Economic Fact of the Week: Revolving Consumer Credit Lined Up with Retail Sales in November

By at 9 January, 2020, 9:04 am

by Raymond J. Keating-

The latest report from the Federal Reserve on consumer credit for November lines up with what we saw in the Census Bureau’s retail sales report for the month. As SBE Council noted in an analysis about retail sales for November 2019, they were softer than expected. Likewise, consumer credit was mixed, with revolving credit actually declining in November.

Specifically, total consumer credit (seasonally adjusted, annualized and excluding loans secured by real estate) grew by 3.6 percent in November. Breaking those numbers down, growth in nonrevolving credit (such as motor vehicle, education, boat and vacation loans) came in at 5.8 percent. But revolving credit (mainly, credit cards) declined by 2.7 percent.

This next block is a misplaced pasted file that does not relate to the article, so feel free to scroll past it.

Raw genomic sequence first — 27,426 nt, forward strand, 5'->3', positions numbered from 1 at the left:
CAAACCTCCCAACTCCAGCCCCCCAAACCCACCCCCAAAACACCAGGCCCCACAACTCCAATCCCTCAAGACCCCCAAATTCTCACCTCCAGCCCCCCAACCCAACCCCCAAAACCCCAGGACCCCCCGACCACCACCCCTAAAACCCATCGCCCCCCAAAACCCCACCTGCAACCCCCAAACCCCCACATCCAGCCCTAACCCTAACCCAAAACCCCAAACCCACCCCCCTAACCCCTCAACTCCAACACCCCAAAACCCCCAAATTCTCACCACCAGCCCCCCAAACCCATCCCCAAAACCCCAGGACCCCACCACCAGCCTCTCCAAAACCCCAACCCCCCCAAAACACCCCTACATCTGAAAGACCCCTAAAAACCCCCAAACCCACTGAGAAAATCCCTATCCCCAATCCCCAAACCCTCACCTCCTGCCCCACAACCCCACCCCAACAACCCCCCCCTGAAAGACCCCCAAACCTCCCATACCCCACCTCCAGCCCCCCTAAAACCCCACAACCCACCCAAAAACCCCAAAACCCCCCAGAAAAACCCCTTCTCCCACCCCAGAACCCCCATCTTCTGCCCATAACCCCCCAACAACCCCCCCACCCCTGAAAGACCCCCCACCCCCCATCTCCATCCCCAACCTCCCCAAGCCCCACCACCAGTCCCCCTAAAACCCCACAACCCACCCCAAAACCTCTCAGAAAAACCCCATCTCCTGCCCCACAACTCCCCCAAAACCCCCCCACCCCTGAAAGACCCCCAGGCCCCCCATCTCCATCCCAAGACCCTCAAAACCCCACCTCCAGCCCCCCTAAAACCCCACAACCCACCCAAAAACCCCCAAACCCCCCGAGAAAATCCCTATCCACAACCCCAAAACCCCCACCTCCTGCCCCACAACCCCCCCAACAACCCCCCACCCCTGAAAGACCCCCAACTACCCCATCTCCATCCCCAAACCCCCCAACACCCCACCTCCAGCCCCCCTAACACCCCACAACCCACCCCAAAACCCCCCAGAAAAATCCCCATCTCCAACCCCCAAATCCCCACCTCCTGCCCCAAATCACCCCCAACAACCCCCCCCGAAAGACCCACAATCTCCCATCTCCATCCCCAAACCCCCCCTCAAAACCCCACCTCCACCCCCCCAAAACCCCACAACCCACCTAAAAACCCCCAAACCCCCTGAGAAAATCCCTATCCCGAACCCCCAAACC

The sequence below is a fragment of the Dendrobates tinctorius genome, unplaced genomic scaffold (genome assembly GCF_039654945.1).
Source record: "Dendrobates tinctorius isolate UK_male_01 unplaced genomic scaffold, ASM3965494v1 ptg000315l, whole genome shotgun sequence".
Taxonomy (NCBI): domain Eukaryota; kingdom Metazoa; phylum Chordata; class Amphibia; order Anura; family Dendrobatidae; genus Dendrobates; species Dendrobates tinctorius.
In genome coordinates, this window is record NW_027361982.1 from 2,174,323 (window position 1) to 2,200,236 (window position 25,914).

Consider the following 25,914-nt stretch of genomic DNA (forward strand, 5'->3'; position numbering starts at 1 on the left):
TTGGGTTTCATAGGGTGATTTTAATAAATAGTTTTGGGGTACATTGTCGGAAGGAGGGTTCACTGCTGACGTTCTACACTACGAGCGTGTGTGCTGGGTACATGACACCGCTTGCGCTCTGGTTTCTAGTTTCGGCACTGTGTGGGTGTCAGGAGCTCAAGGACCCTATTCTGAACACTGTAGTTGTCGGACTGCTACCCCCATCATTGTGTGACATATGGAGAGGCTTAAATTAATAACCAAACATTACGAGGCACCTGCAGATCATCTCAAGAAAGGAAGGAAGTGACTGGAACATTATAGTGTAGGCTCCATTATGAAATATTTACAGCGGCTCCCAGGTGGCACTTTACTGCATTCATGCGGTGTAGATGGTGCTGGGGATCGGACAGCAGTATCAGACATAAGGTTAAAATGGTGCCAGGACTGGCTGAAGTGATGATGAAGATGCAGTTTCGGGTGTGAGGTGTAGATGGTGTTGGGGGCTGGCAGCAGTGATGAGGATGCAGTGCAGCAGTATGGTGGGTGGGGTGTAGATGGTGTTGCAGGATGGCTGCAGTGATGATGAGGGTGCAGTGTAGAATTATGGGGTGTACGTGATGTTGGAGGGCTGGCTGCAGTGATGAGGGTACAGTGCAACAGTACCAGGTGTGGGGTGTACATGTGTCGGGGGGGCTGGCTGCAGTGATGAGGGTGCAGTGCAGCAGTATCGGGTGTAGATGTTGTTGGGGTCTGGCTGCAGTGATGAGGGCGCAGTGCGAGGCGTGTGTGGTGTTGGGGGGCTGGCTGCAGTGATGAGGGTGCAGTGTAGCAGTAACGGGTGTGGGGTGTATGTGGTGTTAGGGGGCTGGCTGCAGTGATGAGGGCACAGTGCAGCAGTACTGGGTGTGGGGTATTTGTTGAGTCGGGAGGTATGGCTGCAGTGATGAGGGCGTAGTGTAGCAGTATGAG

Source: Federal Bank of St. Louis, FRED

As noted in the above chart, it’s not unusual to see an up-and-down pattern in revolving credit outstanding month-to-month, even as the general trend is up. And on January 16, we’ll get the initial estimate on retail sales for December – to gain a full picture of the performance of the Christmas season.

For good measure, the consumer was the primary source of growth in the second and third quarters of 2019, given the decline in business investment and trade. Again, when we get the first estimate of fourth quarter 2019 GDP growth at the end of this month, the consumer’s performance again will matter a great deal.

Raymond J. Keating is chief economist for the Small Business & Entrepreneurship Council.


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